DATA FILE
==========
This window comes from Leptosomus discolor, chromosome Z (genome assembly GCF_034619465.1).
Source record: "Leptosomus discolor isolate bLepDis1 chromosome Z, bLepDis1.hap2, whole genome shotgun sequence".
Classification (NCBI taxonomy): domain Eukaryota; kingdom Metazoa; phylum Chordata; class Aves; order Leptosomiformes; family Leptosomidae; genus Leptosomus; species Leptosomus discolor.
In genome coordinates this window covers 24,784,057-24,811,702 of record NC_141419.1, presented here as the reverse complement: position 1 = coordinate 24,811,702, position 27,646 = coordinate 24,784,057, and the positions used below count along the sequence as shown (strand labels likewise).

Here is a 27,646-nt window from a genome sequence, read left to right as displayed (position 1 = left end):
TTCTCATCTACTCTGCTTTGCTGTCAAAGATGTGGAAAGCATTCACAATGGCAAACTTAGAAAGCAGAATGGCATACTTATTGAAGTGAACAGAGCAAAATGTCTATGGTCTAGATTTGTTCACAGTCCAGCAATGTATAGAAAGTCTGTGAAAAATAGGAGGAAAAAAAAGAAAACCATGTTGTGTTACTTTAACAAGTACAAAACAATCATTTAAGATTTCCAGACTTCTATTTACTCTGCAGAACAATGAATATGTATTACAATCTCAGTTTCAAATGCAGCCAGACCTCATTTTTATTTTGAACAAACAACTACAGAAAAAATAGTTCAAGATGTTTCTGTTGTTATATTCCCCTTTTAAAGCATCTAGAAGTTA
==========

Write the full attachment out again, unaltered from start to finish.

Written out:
This window comes from Leptosomus discolor, chromosome Z (genome assembly GCF_034619465.1).
Source record: "Leptosomus discolor isolate bLepDis1 chromosome Z, bLepDis1.hap2, whole genome shotgun sequence".
Classification (NCBI taxonomy): domain Eukaryota; kingdom Metazoa; phylum Chordata; class Aves; order Leptosomiformes; family Leptosomidae; genus Leptosomus; species Leptosomus discolor.
In genome coordinates this window covers 24,784,057-24,811,702 of record NC_141419.1, presented here as the reverse complement: position 1 = coordinate 24,811,702, position 27,646 = coordinate 24,784,057, and the positions used below count along the sequence as shown (strand labels likewise).

Here is a 27,646-nt window from a genome sequence, read left to right as displayed (position 1 = left end):
TTCTCATCTACTCTGCTTTGCTGTCAAAGATGTGGAAAGCATTCACAATGGCAAACTTAGAAAGCAGAATGGCATACTTATTGAAGTGAACAGAGCAAAATGTCTATGGTCTAGATTTGTTCACAGTCCAGCAATGTATAGAAAGTCTGTGAAAAATAGGAGGAAAAAAAAGAAAACCATGTTGTGTTACTTTAACAAGTACAAAACAATCATTTAAGATTTCCAGACTTCTATTTACTCTGCAGAACAATGAATATGTATTACAATCTCAGTTTCAAATGCAGCCAGACCTCATTTTTATTTTGAACAAACAACTACAGAAAAAATAGTTCAAGATGTTTCTGTTGTTATATTCCCCTTTTAAAGCATCTAGAAGTTA